Overlooked Deductions May Cost You Thousands
Millions of Americans face a challenge in meeting their budgets every month – not just financially, but also in their time budgets, says investment advisor Reid Abedeen.
“Knowledge is power and time is often money, but what if you don’t have the time to empower yourself with knowledge? For many households, that often means losing out on thousands of dollars through tax deductions,” says Abedeen, a partner at Safeguard Investment Advisory Group, LLC (www.safeguardinvestment.com).
“As a family man myself, I understand what it means to work hard to provide the best possible for my wife and children. Had I not worked in the financial sector for almost two decades, I might not have understood how to best troubleshoot my tax return, I sympathize.”
Abedeen offers the following strategies that may be relevant for your family this tax season.
• Take tax deductions for capital loss. If your capital losses exceed your capital gains, the excess can be deducted on your tax return and used to reduce other income, such as wages, up to an annual limit of $3,000, or $1,500 if you are married filing separately. However, you may deduct capital losses only on investment property, not on property held for personal use.
• Fund your retirement to the max. You can contribute up to $5,500 to an IRA in tax-year 2014, or $6,500 if you are age 50 or older. Workers in the 25 percent tax bracket who contributed $5,500 to an IRA would save $1,375 on their 2014 tax bills. You’ll want to check your eligibility and understand the deadline for the 2014 deduction. If you make a deposit between Jan. 1 and April 15, you need to tell the financial institution which year the contribution is for.
• Advisory fees are tax-deductible. Don’t feel like spending money to save and make money? There’s a workaround. Before closing the door on the possibility, inquire with a financial expert. Most are happy to give a free initial consultation, and you don’t have to be a millionaire to make it worth your while.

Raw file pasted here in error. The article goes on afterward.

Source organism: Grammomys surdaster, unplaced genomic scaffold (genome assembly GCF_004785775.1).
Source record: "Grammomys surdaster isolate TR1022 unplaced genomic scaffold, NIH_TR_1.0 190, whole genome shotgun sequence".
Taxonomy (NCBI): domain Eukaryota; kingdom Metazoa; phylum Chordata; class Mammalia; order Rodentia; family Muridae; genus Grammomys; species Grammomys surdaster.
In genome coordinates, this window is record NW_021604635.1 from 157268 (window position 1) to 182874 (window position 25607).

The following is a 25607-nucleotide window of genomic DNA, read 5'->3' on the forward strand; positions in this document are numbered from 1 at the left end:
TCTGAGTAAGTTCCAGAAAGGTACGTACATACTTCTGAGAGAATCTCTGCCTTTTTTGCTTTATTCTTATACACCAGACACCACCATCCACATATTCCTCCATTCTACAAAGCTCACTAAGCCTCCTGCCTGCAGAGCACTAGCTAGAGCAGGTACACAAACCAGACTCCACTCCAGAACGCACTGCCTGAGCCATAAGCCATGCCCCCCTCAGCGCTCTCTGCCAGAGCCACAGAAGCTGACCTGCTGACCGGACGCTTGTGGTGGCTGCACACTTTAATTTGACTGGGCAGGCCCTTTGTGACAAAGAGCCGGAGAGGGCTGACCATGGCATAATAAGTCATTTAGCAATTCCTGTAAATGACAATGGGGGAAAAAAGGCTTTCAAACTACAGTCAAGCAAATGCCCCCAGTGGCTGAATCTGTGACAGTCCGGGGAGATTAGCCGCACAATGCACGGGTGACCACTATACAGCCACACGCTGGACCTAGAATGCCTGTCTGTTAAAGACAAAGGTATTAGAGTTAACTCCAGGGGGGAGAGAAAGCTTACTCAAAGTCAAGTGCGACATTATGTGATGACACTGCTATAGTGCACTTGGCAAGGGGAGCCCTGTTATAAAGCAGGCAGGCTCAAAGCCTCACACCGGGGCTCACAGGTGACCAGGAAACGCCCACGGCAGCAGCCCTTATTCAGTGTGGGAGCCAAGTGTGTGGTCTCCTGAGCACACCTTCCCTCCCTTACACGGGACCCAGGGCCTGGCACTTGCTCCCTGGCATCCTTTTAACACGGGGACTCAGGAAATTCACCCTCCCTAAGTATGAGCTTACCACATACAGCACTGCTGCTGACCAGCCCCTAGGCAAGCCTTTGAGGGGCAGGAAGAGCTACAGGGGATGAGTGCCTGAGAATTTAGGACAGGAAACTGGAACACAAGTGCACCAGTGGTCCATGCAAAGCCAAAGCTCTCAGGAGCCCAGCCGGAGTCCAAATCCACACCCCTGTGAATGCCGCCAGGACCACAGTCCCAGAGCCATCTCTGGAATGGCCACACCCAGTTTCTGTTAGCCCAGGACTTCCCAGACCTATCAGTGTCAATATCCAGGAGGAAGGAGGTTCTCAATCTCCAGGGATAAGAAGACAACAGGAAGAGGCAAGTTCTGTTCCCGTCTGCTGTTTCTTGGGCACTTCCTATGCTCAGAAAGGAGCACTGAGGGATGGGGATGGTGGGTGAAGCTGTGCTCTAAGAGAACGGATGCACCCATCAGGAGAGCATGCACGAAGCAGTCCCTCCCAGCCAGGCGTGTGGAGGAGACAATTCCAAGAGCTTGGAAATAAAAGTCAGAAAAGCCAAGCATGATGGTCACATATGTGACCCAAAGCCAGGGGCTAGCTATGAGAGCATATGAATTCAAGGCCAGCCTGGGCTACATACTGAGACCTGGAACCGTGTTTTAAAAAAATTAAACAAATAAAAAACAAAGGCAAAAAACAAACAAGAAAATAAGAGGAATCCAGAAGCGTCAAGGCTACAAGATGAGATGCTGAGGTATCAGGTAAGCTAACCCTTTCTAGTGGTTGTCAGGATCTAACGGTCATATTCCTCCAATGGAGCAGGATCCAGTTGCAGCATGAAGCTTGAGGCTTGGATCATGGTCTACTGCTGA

• Gift assets to children. You don’t even have to file a gift tax return on an asset that’s valued less than $12,000, which is not taxable. If the fair market value of the gifted asset is more than $12,000 per person per year, but less than $1 million, there is the requirement of filing a gift tax return, but you won’t be taxed. The gift still is not income taxable to the recipient.
• Deduct a home-based office when used for your employer. If space in your home is used exclusively and regularly for a trade, you can count that as a deductible. Calculate the square footage of your home office and divide the area of your office by the area of your house. If the percentage is 14 percent, for example, that represents the percentage of your total home expenses that can be allocated toward the home office deduction. For further questions, consult a professional.
“You’ll want to be very vigilant regarding these details of these deductions,” Abedeen says. “For any questions, I seriously recommend consulting a professional.”
About Reid Abedeen
Reid Abedeen is a partner at Safeguard Investment Advisory Group, LLC (www.safeguardinvestment.com). As an investment advisor, Abedeen has helped retirees for nearly two decades with issues such as insurance, long-term care planning, financial services, asset protection and many other areas. He holds California Life-Only and Accident and Health licenses (#0C78700), and holds a Series 65 license, and is registered through the Financial Industry Regulatory Authority (FINRA). Abedeen is a family man who owes much of his fulfillment in life to his wife, Smyrna, and his three children, Yusef, Leena and Adam.